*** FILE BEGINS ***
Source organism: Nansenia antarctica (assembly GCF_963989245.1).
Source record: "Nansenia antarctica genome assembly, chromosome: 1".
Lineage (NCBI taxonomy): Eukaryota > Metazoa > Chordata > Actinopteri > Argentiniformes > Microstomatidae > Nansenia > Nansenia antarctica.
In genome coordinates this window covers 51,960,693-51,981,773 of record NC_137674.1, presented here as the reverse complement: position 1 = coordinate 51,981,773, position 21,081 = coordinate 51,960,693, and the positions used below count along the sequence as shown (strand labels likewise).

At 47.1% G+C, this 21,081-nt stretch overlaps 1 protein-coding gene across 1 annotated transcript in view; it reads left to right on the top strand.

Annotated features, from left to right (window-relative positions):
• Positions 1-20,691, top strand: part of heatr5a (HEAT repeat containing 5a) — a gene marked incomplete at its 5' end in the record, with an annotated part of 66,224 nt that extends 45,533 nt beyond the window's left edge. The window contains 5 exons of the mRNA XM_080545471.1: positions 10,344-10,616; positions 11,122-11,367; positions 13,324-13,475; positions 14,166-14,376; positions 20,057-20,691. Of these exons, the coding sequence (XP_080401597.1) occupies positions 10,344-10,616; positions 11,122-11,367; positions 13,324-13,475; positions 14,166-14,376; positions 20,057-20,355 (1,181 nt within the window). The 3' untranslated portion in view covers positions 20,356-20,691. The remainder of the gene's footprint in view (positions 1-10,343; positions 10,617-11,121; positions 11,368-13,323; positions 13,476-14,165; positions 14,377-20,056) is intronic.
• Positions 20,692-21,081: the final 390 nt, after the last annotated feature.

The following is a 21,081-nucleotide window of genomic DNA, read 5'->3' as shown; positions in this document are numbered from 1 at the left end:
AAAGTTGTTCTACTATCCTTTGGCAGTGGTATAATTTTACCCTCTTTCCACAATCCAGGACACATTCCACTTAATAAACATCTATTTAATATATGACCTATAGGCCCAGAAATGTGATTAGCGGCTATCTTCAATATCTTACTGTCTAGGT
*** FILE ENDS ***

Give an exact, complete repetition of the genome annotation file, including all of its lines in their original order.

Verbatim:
Source organism: Nansenia antarctica (assembly GCF_963989245.1).
Source record: "Nansenia antarctica genome assembly, chromosome: 1".
Lineage (NCBI taxonomy): Eukaryota > Metazoa > Chordata > Actinopteri > Argentiniformes > Microstomatidae > Nansenia > Nansenia antarctica.
In genome coordinates this window covers 51,960,693-51,981,773 of record NC_137674.1, presented here as the reverse complement: position 1 = coordinate 51,981,773, position 21,081 = coordinate 51,960,693, and the positions used below count along the sequence as shown (strand labels likewise).

At 47.1% G+C, this 21,081-nt stretch overlaps 1 protein-coding gene across 1 annotated transcript in view; it reads left to right on the top strand.

Annotated features, from left to right (window-relative positions):
• Positions 1-20,691, top strand: part of heatr5a (HEAT repeat containing 5a) — a gene marked incomplete at its 5' end in the record, with an annotated part of 66,224 nt that extends 45,533 nt beyond the window's left edge. The window contains 5 exons of the mRNA XM_080545471.1: positions 10,344-10,616; positions 11,122-11,367; positions 13,324-13,475; positions 14,166-14,376; positions 20,057-20,691. Of these exons, the coding sequence (XP_080401597.1) occupies positions 10,344-10,616; positions 11,122-11,367; positions 13,324-13,475; positions 14,166-14,376; positions 20,057-20,355 (1,181 nt within the window). The 3' untranslated portion in view covers positions 20,356-20,691. The remainder of the gene's footprint in view (positions 1-10,343; positions 10,617-11,121; positions 11,368-13,323; positions 13,476-14,165; positions 14,377-20,056) is intronic.
• Positions 20,692-21,081: the final 390 nt, after the last annotated feature.

The following is a 21,081-nucleotide window of genomic DNA, read 5'->3' as shown; positions in this document are numbered from 1 at the left end:
AAAGTTGTTCTACTATCCTTTGGCAGTGGTATAATTTTACCCTCTTTCCACAATCCAGGACACATTCCACTTAATAAACATCTATTTAATATATGACCTATAGGCCCAGAAATGTGATTAGCGGCTATCTTCAATATCTTACTGTCTAGGT